Collateral damage in Tokyo

Collateral damage in Tokyo

Ghosn’s arrest also threatens to derail Japan Inc.’s furtive attempts to diversify its boardrooms. Japanese companies long have been criticized as insular, hive-minded, old-boys clubs run by men, and almost exclusively Japanese men. But recently, in a nod to the need for more global perspective, some Japanese companies have risked dabbling with non-Japanese CEOs.

Ghosn pioneered the way by parachuting into Nissan in 1999 and saving it from bankruptcy.

Other high-profile foreigners have followed. Britain’s Howard Stringer, for one, was tapped to lead electronics and entertainment giant Sony Corp. And Frenchman Christophe Weber heads pharmaceutical giant Takeda. But the road is often bumpy.

In 2011, British-born Michael Woodford was famously ejected as the CEO of optical equipment maker Olympus Corp. after just two weeks at the helm. His crime? Exposing years of corruption meant to conceal more than $1 billion in losses and dubious financial transactions.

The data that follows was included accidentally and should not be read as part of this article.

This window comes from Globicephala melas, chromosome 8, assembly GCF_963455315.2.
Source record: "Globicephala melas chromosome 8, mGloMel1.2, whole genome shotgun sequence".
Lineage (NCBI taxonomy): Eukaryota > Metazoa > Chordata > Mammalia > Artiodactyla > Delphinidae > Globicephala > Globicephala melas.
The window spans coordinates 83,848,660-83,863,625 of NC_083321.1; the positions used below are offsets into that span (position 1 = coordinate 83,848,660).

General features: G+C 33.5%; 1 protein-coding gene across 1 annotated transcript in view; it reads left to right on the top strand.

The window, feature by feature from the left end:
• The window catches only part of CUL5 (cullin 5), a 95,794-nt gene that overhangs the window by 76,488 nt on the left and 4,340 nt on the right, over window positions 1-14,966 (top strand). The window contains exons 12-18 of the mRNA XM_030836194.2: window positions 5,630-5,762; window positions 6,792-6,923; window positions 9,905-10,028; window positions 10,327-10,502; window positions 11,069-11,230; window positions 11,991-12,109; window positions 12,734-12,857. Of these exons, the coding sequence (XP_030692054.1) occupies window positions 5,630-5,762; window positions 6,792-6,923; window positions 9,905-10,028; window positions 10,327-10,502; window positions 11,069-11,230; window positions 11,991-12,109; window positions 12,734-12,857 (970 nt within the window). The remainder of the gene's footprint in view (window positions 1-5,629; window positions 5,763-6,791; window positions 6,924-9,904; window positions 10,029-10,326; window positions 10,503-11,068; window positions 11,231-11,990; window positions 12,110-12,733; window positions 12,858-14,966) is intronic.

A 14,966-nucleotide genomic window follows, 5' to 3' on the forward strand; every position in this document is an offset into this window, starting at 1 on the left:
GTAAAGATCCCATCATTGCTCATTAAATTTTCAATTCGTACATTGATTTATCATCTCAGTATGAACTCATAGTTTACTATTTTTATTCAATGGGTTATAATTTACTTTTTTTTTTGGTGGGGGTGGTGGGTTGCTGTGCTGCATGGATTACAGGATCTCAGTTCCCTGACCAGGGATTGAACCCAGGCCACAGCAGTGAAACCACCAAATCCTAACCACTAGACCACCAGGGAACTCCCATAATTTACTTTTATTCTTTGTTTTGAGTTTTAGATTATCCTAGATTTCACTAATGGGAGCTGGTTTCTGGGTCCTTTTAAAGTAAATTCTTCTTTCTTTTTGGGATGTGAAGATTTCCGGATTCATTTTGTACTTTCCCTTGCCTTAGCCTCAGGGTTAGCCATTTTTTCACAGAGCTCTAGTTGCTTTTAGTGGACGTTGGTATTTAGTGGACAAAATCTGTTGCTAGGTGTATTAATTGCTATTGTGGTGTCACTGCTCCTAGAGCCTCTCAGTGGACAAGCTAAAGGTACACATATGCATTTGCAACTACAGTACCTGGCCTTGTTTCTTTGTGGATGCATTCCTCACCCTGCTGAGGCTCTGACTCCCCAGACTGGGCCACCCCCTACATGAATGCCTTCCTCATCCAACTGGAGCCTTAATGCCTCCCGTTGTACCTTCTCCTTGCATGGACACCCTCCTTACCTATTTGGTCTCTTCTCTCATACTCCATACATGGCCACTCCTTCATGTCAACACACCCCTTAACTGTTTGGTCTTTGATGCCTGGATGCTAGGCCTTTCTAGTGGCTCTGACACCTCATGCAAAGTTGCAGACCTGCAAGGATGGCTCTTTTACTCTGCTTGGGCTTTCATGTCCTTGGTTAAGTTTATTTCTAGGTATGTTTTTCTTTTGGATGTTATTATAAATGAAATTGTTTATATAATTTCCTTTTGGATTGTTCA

Ghosn has yet to be formally charged. But he is already being tried in the Japanese media.

Newspapers dutifully report that the embattled auto executive asserts his innocence to prosecutors. But they are quicker still to publish the steady drip of leaks about the allegations, thoroughly tarring Ghosn’s reputation and making any comeback here all but impossible.

“It feeds a narrative in Japan that foreigners have a short-term outlook and are only in it for the money,” said George Olcott, a guest professor at Tokyo’s Keio University who sits on the boards of many big Japanese companies. “I fear they will try even harder to justify not hiring a non-Japanese. That will slow down Japanese competitiveness in many ways.”

Succumbing to such stereotypes could backfire as Japanese automakers and suppliers scramble to expand their expertise in the next-generation technologies key to tomorrow’s cars. Japan suffers a critical shortage of technicians in such fields as software and artificial intelligence.

Tapping talent from such places as India, Ukraine and beyond is a must, Olcott said.

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